Join LinkedIn Learning Developer Instructor for an in-depth discussion in this video Derek Peruo, part of Career Clinic: Developer Insights.
- I went to undergrad for theater. I have a BFA in theater. While I was in college, I worked at the gym. While I was at the gym, working front desk, I ended up being a personal trainer 'cause it paid more. I was doing the personal training thing and that was working pretty well and I decided, you know what? I want to turn this into a business. I want to work for myself and I want to make it into something larger than it is now. Two things happened simultaneously, the first was I learned a lot about how to run a business, and the second was, how to write code 'cause I didn't have enough money to pay somebody to do all the websites and do all that kind of stuff.
It all started because all I wanted to do was make my WordPress site look better, that's it. I ended up learning HTML and CSS and I reached a point where it just became easier to write it myself from scratch. I'll do it myself, it's fine. I'll do it myself. All of that was happening, fast forward a couple years, I meet my wife and we want to go traveling. The trouble with a personal training business is you have to be there to train clients and so you can't really travel. Somebody said this great line and I always forget where I heard it first, but the line is the thing you do when you procrastinate, is the thing you should be doing.
I thought to myself, well, of all the things I do when I procrastinate, which of those are mobile? Which of those could I travel and do stuff with? Which of those could potentially be a new job? I was thinking about it and I thought well, I work on the website stuff quite a bit. I work on the website for the company, so I'll do that. That's how I ended up in technology. At first, I called myself a web designer, 'cause that's what I thought everything was, I thought it was web design.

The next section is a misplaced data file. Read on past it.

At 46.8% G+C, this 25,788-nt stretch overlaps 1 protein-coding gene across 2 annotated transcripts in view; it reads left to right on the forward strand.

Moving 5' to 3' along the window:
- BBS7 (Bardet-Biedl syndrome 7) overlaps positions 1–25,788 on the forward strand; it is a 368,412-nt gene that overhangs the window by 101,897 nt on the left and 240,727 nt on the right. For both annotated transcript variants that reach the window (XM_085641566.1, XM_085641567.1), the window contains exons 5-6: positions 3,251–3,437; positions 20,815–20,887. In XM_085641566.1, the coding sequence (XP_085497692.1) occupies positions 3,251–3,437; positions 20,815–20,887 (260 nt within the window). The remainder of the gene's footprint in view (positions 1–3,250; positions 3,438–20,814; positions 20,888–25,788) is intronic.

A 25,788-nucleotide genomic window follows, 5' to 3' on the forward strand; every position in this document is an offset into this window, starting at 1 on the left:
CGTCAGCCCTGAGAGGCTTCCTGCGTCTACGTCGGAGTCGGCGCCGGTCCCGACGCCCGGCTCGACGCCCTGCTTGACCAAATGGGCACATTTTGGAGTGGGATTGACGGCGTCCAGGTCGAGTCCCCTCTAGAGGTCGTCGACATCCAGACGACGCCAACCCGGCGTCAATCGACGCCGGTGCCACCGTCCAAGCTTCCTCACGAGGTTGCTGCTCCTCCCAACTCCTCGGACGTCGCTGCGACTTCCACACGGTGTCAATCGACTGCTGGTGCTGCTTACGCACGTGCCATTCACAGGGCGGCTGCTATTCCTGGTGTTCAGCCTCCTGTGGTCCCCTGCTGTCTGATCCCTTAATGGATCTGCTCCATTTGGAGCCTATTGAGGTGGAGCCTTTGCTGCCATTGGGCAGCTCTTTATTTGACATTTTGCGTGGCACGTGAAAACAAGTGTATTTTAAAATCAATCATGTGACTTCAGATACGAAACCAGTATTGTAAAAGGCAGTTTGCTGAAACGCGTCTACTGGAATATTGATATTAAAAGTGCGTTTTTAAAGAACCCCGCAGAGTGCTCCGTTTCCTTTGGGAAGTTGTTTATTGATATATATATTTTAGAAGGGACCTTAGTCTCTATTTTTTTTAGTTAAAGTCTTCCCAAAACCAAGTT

I'm going to design a website. That's how I positioned myself. That's how I positioned my resume as a designer. I wasn't getting very good feedback from that. I wasn't getting the response rate I was looking for. I did some research and that was the first time I realized there was a difference between design and development. It's a different skill set, it's a different way of looking at a project and I thought okay, let me position myself as something else. Let me try it a different way and so instead of calling myself a designer, I called myself a developer.
I recreated my portfolio, my online portfolio to focus more on the code and less on the design. That got a much better response rate. That's what led me to the recruiter, that landed me the first gig. When I went in for my first job, the biggest fear I had was people were going to think I was a phony, that I was a fraud, and that they were going to call me out on it because I had nothing to compare it against. I only had my work and the work I saw on GitHub, other people's open source projects, which were a huge inspiration.
That first day I went in and it really was a matter of just faking it till I make it, conveying that confidence. I do have a skill set. I do know what I know. Let me see if that's up to par and it turns out that it pretty much was up to par, the company I was contracted with at the time, their code looked like a Jackson Pollock painting. It was very comforting because once I saw that, once I saw it on the screen, I was able to say, oh, this is okay.
I'm going to be all right. I've seen this before, I know what to do with this. It's going to be okay. The first job was a skill set I had. I came to the job with those skills. I didn't have to learn much onsite. Once that contract ended, I went to another job, another contract where I did have to learn the skills. It was Angular, it was an Angular project. This was early in Angular's history. I had heard of Angular. I knew what it was, I played with it once or twice.
I'm in the room with the hiring manager and they say, we're working on this big Angular project, do you have any experience with it? I said, well, I played around a little bit with it. He said, oh, that's great. That means you know more than us. We're going to hire you. I thought he was crazy. One of my first takeaways from that was that, there is always someone that knows more than you, and there's always someone that knows less. All I could do was go into that, that meeting with the truth, which was I'd played around with it.
It turns out that that was enough of an advantage to get me to the next step. Now that I'm at the next step, I'm at this next level where I'm learning about Angular, that's when a lot of the on-job training right, on-the-job training is the best training. You're getting paid to learn these new skills, to experiment with all this stuff. How do you do it safely though? And that's were version control came in for me. I would not be where I am today without version control.
Version control has allowed me to blow things up, to absolutely destroy the code base in a very safe way that I can always undo. That's an amazingly powerful thing to be able to do that. Version control hands down.